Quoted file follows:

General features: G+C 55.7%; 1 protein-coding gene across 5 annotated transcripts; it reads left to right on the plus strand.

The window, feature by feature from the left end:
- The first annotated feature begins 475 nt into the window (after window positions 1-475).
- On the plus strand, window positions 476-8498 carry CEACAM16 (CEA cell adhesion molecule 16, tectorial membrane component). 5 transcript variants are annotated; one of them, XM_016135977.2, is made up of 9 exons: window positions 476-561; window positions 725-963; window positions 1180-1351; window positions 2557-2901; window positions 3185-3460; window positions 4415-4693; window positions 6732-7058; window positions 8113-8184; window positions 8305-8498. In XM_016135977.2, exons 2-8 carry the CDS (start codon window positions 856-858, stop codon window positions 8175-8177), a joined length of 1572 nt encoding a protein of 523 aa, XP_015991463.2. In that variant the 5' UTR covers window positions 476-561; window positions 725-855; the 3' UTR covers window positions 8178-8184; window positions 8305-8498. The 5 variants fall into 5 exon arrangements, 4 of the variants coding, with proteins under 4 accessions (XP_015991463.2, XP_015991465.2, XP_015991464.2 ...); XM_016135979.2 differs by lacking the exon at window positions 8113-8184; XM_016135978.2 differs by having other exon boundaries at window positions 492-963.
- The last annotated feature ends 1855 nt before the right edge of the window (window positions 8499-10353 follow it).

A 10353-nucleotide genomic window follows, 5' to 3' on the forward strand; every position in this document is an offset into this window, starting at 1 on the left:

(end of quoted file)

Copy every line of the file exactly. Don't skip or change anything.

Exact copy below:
General features: G+C 55.7%; 1 protein-coding gene across 5 annotated transcripts; it reads left to right on the plus strand.

The window, feature by feature from the left end:
- The first annotated feature begins 475 nt into the window (after window positions 1-475).
- On the plus strand, window positions 476-8498 carry CEACAM16 (CEA cell adhesion molecule 16, tectorial membrane component). 5 transcript variants are annotated; one of them, XM_016135977.2, is made up of 9 exons: window positions 476-561; window positions 725-963; window positions 1180-1351; window positions 2557-2901; window positions 3185-3460; window positions 4415-4693; window positions 6732-7058; window positions 8113-8184; window positions 8305-8498. In XM_016135977.2, exons 2-8 carry the CDS (start codon window positions 856-858, stop codon window positions 8175-8177), a joined length of 1572 nt encoding a protein of 523 aa, XP_015991463.2. In that variant the 5' UTR covers window positions 476-561; window positions 725-855; the 3' UTR covers window positions 8178-8184; window positions 8305-8498. The 5 variants fall into 5 exon arrangements, 4 of the variants coding, with proteins under 4 accessions (XP_015991463.2, XP_015991465.2, XP_015991464.2 ...); XM_016135979.2 differs by lacking the exon at window positions 8113-8184; XM_016135978.2 differs by having other exon boundaries at window positions 492-963.
- The last annotated feature ends 1855 nt before the right edge of the window (window positions 8499-10353 follow it).

A 10353-nucleotide genomic window follows, 5' to 3' on the forward strand; every position in this document is an offset into this window, starting at 1 on the left: